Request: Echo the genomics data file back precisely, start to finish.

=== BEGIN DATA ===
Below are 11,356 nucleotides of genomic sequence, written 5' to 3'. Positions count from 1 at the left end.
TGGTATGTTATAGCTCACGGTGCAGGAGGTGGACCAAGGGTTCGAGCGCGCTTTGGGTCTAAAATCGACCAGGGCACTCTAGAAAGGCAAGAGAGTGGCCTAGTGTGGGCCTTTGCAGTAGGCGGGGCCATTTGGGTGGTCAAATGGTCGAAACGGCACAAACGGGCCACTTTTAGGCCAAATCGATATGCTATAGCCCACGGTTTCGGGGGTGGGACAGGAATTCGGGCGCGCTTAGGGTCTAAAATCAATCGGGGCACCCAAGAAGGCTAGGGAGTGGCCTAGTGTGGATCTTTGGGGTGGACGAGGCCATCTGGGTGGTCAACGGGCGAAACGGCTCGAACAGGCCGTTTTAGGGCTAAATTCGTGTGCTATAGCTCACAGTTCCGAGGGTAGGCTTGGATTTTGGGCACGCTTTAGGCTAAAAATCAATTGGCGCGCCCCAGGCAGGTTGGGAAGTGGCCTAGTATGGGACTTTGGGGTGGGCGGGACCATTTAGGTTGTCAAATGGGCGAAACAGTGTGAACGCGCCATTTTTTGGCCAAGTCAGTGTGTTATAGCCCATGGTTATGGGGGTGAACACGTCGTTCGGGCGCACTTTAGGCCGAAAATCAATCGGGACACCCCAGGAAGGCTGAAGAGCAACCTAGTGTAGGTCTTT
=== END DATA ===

Below are 11,356 nucleotides of genomic sequence, written 5' to 3'. Positions count from 1 at the left end.
TGGTATGTTATAGCTCACGGTGCAGGAGGTGGACCAAGGGTTCGAGCGCGCTTTGGGTCTAAAATCGACCAGGGCACTCTAGAAAGGCAAGAGAGTGGCCTAGTGTGGGCCTTTGCAGTAGGCGGGGCCATTTGGGTGGTCAAATGGTCGAAACGGCACAAACGGGCCACTTTTAGGCCAAATCGATATGCTATAGCCCACGGTTTCGGGGGTGGGACAGGAATTCGGGCGCGCTTAGGGTCTAAAATCAATCGGGGCACCCAAGAAGGCTAGGGAGTGGCCTAGTGTGGATCTTTGGGGTGGACGAGGCCATCTGGGTGGTCAACGGGCGAAACGGCTCGAACAGGCCGTTTTAGGGCTAAATTCGTGTGCTATAGCTCACAGTTCCGAGGGTAGGCTTGGATTTTGGGCACGCTTTAGGCTAAAAATCAATTGGCGCGCCCCAGGCAGGTTGGGAAGTGGCCTAGTATGGGACTTTGGGGTGGGCGGGACCATTTAGGTTGTCAAATGGGCGAAACAGTGTGAACGCGCCATTTTTTGGCCAAGTCAGTGTGTTATAGCCCATGGTTATGGGGGTGAACACGTCGTTCGGGCGCACTTTAGGCCGAAAATCAATCGGGACACCCCAGGAAGGCTGAAGAGCAACCTAGTGTAGGTCTTT